Both material waste and injury and illness rates are reduced. Morale is increased through the improvement in both the ability to be involved in decision-making and improvement in workplace conditions. Productivity is improved as people are working smarter and safer. The burden of running the safety program is reduced as the responsibility for safety is switched from a selected few to all employees served by the safety committee.

The safety committee can serve as the H.E.A.R.T. (Hazard Evaluation Accident Review Team) of your safety and health program. It can help to strengthen the body of the program by detecting conditions that could or have caused harm, and then pumping information into the program to protect it from that harm or to repair the harm that has occurred. Using the heart and body analogy, if one hazard that you have is chemical use and your program to address hazardous chemicals is weak, you need to strengthen that “muscle” by having the H.E.A.R.T. remove the weak parts of the program, and then rebuild it.

How do you establish an effective safety committee?
Why is a committee needed?
Who should be involved?
What should their responsibilities be?
When should they meet?
Where should they meet?
 
For answers to these and other questions, or for assistance in establishing or revitalizing a safety committee, please contact Colin J. Brigham, CIH, CSP, CPE, CPEA, Vice President, at 610.524.5525, ext. 24, or email.

Legionella and Legionnaires’ Disease

What should you do if an employee or occupant at your facility is diagnosed with Legionnaires’ disease or Pontiac fever? How would you respond? Who should be involved? A methodical approach to this situation is crucial. If there is a confirmed case of Legionnaires’ disease, or worse, a death, it is essential to have a plan that addresses all of the issues.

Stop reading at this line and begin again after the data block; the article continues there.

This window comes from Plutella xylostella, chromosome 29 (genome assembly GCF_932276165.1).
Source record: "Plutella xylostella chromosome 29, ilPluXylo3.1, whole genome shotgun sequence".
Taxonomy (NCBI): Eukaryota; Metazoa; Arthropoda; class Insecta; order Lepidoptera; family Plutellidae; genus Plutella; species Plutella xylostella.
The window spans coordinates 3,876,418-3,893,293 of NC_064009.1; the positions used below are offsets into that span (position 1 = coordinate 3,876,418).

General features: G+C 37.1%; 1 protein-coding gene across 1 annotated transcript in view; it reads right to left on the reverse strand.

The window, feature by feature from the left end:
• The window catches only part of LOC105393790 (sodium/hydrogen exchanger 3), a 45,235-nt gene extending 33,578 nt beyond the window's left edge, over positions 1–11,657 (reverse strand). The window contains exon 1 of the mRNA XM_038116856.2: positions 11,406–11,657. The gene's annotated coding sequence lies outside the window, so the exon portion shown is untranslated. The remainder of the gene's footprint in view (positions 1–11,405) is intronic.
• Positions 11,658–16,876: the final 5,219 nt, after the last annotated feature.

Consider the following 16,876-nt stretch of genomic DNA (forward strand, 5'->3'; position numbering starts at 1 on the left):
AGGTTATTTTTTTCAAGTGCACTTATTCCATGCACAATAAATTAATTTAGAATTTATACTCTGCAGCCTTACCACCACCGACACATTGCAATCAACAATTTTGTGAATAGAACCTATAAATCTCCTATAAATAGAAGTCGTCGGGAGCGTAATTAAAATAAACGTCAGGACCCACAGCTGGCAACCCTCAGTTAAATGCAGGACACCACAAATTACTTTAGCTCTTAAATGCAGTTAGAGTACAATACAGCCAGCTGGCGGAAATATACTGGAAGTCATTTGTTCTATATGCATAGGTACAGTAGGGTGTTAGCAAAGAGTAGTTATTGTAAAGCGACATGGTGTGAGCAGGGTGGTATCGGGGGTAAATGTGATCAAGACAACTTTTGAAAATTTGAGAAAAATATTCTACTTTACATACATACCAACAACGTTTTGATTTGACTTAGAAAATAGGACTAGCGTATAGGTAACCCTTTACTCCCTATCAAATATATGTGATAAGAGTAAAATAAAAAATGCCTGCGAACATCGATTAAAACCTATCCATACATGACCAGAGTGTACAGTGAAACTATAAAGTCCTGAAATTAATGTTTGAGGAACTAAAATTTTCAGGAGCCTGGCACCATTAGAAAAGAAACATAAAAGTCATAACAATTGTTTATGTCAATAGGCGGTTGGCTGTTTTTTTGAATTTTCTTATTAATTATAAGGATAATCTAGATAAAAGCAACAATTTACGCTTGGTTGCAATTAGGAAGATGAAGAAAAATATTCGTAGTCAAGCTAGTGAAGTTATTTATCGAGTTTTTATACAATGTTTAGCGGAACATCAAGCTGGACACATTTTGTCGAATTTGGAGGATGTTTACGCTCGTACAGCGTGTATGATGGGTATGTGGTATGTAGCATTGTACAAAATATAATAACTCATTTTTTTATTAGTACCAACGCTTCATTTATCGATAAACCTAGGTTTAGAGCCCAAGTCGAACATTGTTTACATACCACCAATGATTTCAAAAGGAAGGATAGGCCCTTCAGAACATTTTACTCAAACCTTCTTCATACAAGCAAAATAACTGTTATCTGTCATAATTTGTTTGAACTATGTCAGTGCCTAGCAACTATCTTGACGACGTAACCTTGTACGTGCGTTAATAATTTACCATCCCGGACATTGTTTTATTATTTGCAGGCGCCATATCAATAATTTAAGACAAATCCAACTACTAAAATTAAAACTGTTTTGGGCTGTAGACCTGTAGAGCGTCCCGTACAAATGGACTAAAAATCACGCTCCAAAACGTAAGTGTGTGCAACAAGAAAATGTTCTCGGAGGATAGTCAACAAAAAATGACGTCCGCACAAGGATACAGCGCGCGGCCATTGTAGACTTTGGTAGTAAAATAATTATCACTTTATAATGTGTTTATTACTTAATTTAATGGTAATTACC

It is best to have a written, well-thought-out plan in advance of any health-related issue; however, with Legionnaires’ disease it is critical. Whenever there is a case of Legionnaires’ disease or Pontiac fever, the essential steps to reduce the potential for additional cases and to respond to the immediate issues include the following:

  • Shut off drinking-water supplies; use bottled water
  • Shutdown outdoor air intakes if there are cooling towers
  • Consult with a physician to assess specific risk factors in other occupants such as the elderly, smokers and immuno-compromised individuals
  • Consult with an industrial hygienist with significant expertise in Legionella assessments
  • Have the industrial hygienist conduct a walk-through survey to identify potential Legionella bacteria reservoirs and pathways for potential exposure
  • Develop a sampling plan and collect water samples for Legionella analysis using PCR and culturable methodologies
  • Address human resource needs and facility-related issues
  • Evaluate hot water temperatures
  • Evaluate the current treatment and maintenance procedures for cooling towers and for water distribution and storage systems
  • Have the industrial hygienist review laboratory data with medical and facilities components
  • Design and implement treatment options based on laboratory results and water sources found to be positive for the Legionella bacteria
  • Conduct follow-up sampling after treatment and following any plumbing modifications
  • Develop a Legionella control plan
  • Conduct annual audits of the plan’s effectiveness

Here are a few facts worth remembering:

  • Legionella bacteria are naturally occurring and can be found in outdoor water sources
  • Legionella bacteria grow best in warm water, typically 95 to 110 degrees Fahrenheit
  • Just one colony of Legionella pneumophila bacteria in a drinking water system is a concern
  • There is no validated air sampling method for the Legionella bacteria
  • Treatment of water systems is not always effective due to slime layers, corrosion and sediment.

Remember, Legionella outbreaks can be prevented with the development and implementation of an effective Legionella control plan. For more information, please contact Harry M. Neill, CIH at 610.524.5525, ext. 15, or email.